Before she had children, Marcie was terrified by vaccines, including the measles, mumps and rubella (MMR) vaccine. At the time, she worked in early intervention, coordinating services for parents of special-needs preschoolers. “Many of them believed their kids got sick or showed signs of a developmental delay after being vaccinated,” she recalls. “It made perfect sense, and I had no reason to doubt their beliefs.”
Her fears solidified after reading anti-vaccine books, and she vowed to avoid vaccinating her own children. After her first son was born, however, Marcie and her husband agreed to compromise on his vaccines. They looked for a pediatrician who understood her fears and would help them devise a modified approach to vaccination, including a staggered MMR vaccine.
The American Academy of Pediatrics (AAP), the Centers for Disease Control and Prevention and the American Academy of Family Physicians all recommend children receive the MMR vaccine at age 12-15 months, and again at 4-6 years.
The MMR vaccine is typically given as a single shot. But Marcie, her husband and her pediatrician agreed to separate the MMR vaccine into three components and immunize the couple’s two sons against measles first, then mumps, then rubella. (This separated version of the MMR vaccine is no longer commercially available in the United States.)
Fast forward to adolescence. Marcie’s older son was diagnosed with juvenile rheumatoid arthritis, which meant he could no longer get a live vaccine. (A live vaccine contains a weakened virus that causes a harmless infection in the vaccinated person with very few, if any, symptoms. The person’s immune system fights the infection caused by these weakened viruses, and immunity develops which lasts throughout that person’s life.)
“If we hadn’t vaccinated our sons, we would be completely dependent on herd immunity. I’m so glad we vaccinated our boys,” she says.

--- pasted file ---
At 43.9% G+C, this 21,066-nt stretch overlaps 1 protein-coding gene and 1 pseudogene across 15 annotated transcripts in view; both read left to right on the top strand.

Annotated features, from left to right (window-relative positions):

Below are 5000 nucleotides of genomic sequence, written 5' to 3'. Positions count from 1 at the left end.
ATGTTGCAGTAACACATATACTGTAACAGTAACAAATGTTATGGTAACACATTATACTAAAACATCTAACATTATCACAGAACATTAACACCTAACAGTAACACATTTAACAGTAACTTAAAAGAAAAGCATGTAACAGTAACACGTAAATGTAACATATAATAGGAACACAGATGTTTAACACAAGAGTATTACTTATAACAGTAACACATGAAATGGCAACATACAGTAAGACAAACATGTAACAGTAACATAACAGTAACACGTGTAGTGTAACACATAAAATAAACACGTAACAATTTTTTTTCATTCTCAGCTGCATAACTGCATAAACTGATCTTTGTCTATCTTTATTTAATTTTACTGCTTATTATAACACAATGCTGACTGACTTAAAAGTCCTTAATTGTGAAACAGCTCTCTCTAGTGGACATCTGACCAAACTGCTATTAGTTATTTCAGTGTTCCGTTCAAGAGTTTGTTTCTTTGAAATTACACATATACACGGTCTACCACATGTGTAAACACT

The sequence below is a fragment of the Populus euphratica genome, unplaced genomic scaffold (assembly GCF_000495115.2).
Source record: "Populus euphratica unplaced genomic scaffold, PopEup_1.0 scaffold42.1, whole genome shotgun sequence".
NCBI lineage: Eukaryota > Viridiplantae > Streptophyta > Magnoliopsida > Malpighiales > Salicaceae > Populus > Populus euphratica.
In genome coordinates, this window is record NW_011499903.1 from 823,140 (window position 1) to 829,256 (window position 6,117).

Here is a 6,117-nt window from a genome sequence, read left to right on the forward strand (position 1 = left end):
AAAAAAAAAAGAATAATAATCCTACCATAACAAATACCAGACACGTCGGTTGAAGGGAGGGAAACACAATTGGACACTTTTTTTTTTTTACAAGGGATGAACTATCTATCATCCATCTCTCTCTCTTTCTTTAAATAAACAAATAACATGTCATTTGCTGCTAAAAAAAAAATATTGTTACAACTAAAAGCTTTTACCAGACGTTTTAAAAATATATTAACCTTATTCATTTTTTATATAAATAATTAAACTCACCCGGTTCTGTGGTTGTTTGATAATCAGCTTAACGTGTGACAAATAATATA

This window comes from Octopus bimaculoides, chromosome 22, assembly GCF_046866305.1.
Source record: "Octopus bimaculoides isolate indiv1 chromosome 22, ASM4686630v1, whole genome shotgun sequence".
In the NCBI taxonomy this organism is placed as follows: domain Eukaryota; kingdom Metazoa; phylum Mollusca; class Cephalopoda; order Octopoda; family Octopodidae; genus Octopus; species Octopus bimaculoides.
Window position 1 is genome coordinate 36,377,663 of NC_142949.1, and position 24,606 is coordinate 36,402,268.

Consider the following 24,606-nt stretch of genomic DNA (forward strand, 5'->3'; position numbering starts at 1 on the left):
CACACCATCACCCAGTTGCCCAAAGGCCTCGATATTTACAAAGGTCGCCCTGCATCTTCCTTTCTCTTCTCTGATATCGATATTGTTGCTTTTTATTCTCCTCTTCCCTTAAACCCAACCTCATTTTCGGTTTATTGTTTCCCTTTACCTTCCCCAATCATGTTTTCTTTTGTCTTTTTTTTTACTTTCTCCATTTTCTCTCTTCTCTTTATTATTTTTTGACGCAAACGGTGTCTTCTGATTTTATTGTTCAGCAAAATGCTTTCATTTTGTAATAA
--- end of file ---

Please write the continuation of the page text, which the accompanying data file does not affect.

What is herd immunity?
Herd immunity occurs when most members of a community are vaccinated (and protected) from a disease; the disease can’t catch hold and turn into an outbreak. A few individuals might contract measles, either because of a vaccine failure—which is extremely rare—or because the individual was not vaccinated. If most of the community (or herd) is vaccinated, the disease dies out. In contrast, in an unvaccinated community, the disease spreads, with potentially fatal consequences for unvaccinated children.
With a measles outbreak that began at Disneyland in California linked to more than 50 cases, many in unvaccinated individuals, Marcie realizes she and her husband made the right decision for their family.
On January 23, in response to the Disneyland outbreak, the AAP urged parents to vaccinate their children to protect them against measles, citing herd immunity and its importance for infants and children who can’t get the vaccine themselves.
“I see both side of the debate now,” Marcie says. “Try to find a way to balance your fears. Look for a pediatrician who will listen to you and support you, and work toward a trusting relationship. If you are struggling with the decision to vaccinate, think about the greater good. There are kids and adults who can’t get some vaccines. If we see a resurgence of disease, people may become seriously ill and even die. We have to possibly be just as afraid of the diseases are we are of the potential side effects of the vaccines.”
Learn more about measles.